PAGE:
Fonterra’s relationship with Beingmate has taken another turn for the worse if the reports coming out of China are correct via “The Spinoff”.
Beingmate is accused of its infant formula containing additives that may not have come from licensed suppliers, with questions over whether the additives were certified for use.
After an audit of Beingmate’s Heilongjiang infant formula factory, Chinese authorities announced last Friday the issues, which basically consist of a DHA algae oil powder (similar to fish oil powder) used in its products which is “inconsistent with the material requirements of your company”. Several large Chinese daily newspapers have published warnings to mothers to “be aware” and one pondered whether this would re-ignite the controversies around milk powder safety in China.
Fortunately, perhaps, Beingmate is one of several companies accused of similar issues. These include Dumex China, which was previously owned by French group Danone before being sold to Yashili in 2015.
Fonterra has vigorously defended its Chinese partner and downplayed the breach as a technical issue. A spokesperson for the co-operative said an enterprise standard (individual company standard) had been used on packaging by Beingmate’s regular supplier, rather than the national food safety standard.
Fonterra said the issue was rectified the same day and there was no issue with the product.
“It was not a food safety issue, no product was recalled or removed from shelves and no warning was issued to consumers by Chinese authorities.”
However, enterprise standards within China are considered to be an inferior standard and firms are “encouraged to use/adopt National Standards, Professional Standards and Local Standards if they are available”.
A Fonterra spokesman has said that as “only” an 18.8% shareholder it was not Fonterra’s business. However, Auckland-based dairy commentator Jane Li is quoted as saying that as the second largest shareholder in Beingmate, Fonterra is liable for Beingmate’s financial losses and they can also be held liable for Beingmate’s infant formula food safety issues in China.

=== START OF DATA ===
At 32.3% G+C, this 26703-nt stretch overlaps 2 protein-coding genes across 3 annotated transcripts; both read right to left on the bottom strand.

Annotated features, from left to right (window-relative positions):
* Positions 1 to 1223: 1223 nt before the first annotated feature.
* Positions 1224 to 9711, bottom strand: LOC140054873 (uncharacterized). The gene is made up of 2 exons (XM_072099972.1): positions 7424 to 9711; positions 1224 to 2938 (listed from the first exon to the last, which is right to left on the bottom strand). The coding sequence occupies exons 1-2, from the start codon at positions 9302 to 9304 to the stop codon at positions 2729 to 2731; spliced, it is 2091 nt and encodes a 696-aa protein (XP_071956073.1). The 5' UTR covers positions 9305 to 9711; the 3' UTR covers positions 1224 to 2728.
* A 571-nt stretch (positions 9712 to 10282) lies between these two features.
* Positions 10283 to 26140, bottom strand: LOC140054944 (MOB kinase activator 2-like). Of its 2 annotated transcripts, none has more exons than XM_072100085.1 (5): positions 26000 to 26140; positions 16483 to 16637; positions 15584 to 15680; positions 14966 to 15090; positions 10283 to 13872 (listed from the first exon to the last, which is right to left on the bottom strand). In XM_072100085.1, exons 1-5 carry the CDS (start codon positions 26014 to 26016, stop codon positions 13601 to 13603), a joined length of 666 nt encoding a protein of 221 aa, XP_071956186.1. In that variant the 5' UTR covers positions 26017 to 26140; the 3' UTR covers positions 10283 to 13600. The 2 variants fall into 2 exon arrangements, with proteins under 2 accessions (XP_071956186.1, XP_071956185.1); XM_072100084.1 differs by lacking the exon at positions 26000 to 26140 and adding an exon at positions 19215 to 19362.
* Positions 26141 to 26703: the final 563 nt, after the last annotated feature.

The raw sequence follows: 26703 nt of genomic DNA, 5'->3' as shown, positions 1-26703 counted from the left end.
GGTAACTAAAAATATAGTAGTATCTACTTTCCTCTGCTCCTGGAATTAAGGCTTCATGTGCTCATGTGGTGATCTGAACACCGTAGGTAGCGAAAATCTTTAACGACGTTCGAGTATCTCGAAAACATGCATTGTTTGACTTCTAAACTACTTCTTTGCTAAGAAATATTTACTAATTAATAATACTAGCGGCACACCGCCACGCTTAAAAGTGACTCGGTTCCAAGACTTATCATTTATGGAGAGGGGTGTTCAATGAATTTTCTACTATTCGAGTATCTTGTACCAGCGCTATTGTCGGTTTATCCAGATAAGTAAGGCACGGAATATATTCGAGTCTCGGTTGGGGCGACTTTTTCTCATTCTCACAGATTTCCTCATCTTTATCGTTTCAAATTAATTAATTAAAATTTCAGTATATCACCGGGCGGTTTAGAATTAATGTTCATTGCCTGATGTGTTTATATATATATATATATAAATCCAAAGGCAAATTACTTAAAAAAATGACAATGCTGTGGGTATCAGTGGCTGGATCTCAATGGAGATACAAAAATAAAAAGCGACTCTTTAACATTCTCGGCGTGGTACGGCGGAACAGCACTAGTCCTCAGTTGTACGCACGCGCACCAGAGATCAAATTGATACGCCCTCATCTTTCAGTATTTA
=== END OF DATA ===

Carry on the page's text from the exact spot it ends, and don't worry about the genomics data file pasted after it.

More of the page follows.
Li said that in February Fonterra chairman John Wilson was warned there was “a moderate to high risk” Beingmate would be implicated in a food safety issue involving infant formula in China. In March, Li also warned that financial losses in the Beingmate investment wasn’t the “worst-case scenario”, and that there was “potential for more serious risk exposure”.
Fonterra’s seemingly cavalier attitude is playing right into Acting PM Winston Peters hands and if the rumours are found to be true and especially if Chinese media ‘wind up’ consumers’ and it further worsens Beingmate’s financial state and standing in China, Fonterra’s senior management are going to come under further flak.
No-one has accused Beingmate of selling unsafe products, but they and Fonterra have been made aware that Chinese authorities were lifting the stakes around infant formula compliance, and back in March Chairman John Wilson admitted Beingmate was having difficulty in making the transition. Three months later perhaps authorities have grown tired of waiting.